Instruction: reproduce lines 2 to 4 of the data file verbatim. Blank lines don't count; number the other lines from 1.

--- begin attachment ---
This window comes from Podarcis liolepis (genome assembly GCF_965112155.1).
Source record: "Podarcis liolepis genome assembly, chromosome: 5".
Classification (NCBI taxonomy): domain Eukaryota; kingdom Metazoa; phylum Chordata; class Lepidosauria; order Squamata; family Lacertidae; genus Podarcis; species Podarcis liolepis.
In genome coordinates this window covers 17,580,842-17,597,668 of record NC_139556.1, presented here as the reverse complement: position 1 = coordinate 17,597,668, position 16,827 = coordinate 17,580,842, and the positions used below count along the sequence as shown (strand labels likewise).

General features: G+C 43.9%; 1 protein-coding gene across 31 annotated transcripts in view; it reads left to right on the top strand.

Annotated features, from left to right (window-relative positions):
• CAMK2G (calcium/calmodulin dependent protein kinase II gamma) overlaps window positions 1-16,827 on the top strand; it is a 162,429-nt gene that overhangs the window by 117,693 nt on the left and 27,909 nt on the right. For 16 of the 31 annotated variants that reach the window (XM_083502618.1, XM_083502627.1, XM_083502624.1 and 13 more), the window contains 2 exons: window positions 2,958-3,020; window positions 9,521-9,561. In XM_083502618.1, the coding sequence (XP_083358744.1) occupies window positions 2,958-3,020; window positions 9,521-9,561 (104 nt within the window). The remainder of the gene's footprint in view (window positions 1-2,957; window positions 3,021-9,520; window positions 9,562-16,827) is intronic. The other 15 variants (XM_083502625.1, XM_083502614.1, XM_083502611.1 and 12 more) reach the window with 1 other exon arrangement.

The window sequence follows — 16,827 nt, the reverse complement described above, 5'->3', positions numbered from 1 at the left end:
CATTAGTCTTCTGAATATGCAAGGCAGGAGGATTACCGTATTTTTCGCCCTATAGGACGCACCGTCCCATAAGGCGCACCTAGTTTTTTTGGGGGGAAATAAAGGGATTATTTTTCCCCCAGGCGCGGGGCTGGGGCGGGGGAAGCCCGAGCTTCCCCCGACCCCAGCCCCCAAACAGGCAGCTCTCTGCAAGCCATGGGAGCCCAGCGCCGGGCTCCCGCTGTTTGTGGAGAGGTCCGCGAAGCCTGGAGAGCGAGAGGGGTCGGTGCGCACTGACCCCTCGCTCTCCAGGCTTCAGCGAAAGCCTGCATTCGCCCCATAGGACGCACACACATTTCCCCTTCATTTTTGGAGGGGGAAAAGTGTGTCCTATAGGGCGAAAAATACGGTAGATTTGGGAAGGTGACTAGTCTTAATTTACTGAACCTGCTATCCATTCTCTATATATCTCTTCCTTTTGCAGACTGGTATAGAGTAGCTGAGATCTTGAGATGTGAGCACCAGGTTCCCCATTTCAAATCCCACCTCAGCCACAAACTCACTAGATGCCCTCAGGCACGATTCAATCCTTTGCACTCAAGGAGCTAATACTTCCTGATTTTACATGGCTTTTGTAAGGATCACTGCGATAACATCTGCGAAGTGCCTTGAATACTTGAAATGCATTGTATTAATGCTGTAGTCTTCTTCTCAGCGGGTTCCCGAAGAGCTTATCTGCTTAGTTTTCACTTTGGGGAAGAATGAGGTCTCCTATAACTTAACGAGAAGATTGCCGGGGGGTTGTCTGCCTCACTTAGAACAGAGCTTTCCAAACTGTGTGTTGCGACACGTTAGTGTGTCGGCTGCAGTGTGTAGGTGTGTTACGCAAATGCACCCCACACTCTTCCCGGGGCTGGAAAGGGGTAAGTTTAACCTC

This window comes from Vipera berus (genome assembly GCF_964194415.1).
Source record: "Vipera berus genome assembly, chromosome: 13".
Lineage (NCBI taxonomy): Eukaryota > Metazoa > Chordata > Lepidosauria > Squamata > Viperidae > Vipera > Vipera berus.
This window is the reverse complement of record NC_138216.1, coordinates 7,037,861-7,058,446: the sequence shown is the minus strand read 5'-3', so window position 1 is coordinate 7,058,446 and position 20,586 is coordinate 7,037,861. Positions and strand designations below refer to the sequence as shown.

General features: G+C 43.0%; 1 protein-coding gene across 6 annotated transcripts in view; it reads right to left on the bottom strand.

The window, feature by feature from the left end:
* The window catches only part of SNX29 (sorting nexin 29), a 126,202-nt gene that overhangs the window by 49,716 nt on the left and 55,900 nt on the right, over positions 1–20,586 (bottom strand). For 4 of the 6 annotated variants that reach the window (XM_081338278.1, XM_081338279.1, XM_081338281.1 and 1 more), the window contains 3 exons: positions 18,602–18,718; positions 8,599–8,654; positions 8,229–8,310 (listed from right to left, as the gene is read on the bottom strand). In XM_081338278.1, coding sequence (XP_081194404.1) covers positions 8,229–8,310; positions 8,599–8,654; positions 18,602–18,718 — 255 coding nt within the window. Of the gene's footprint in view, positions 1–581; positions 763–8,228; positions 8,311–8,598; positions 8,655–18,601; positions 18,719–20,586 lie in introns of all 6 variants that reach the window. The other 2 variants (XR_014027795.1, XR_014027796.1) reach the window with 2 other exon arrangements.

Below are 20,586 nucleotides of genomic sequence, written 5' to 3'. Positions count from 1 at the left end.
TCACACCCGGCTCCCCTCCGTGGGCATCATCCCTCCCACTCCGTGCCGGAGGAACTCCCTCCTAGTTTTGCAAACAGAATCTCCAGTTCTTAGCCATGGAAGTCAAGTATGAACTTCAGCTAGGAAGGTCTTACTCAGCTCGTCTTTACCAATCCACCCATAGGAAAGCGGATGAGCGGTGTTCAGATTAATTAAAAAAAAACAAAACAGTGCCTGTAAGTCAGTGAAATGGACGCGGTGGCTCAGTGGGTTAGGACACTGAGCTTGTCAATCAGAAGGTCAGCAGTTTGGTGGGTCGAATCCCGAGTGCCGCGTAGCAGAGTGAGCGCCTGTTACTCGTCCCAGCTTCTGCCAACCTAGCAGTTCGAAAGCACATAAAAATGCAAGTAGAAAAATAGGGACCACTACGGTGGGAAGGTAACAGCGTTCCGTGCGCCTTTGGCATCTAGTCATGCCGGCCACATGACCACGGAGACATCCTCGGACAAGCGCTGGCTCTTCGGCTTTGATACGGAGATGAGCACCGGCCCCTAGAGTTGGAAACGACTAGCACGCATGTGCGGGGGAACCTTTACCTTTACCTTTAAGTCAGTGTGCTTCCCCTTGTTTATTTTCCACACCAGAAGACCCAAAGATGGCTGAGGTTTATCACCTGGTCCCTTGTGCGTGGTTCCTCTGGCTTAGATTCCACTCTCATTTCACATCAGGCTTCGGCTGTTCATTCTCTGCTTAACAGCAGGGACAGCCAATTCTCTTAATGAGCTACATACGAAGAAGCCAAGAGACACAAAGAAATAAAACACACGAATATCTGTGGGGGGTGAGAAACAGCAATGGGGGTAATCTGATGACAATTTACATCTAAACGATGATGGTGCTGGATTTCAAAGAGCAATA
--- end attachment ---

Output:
Source record: "Podarcis liolepis genome assembly, chromosome: 5".
Classification (NCBI taxonomy): domain Eukaryota; kingdom Metazoa; phylum Chordata; class Lepidosauria; order Squamata; family Lacertidae; genus Podarcis; species Podarcis liolepis.
In genome coordinates this window covers 17,580,842-17,597,668 of record NC_139556.1, presented here as the reverse complement: position 1 = coordinate 17,597,668, position 16,827 = coordinate 17,580,842, and the positions used below count along the sequence as shown (strand labels likewise).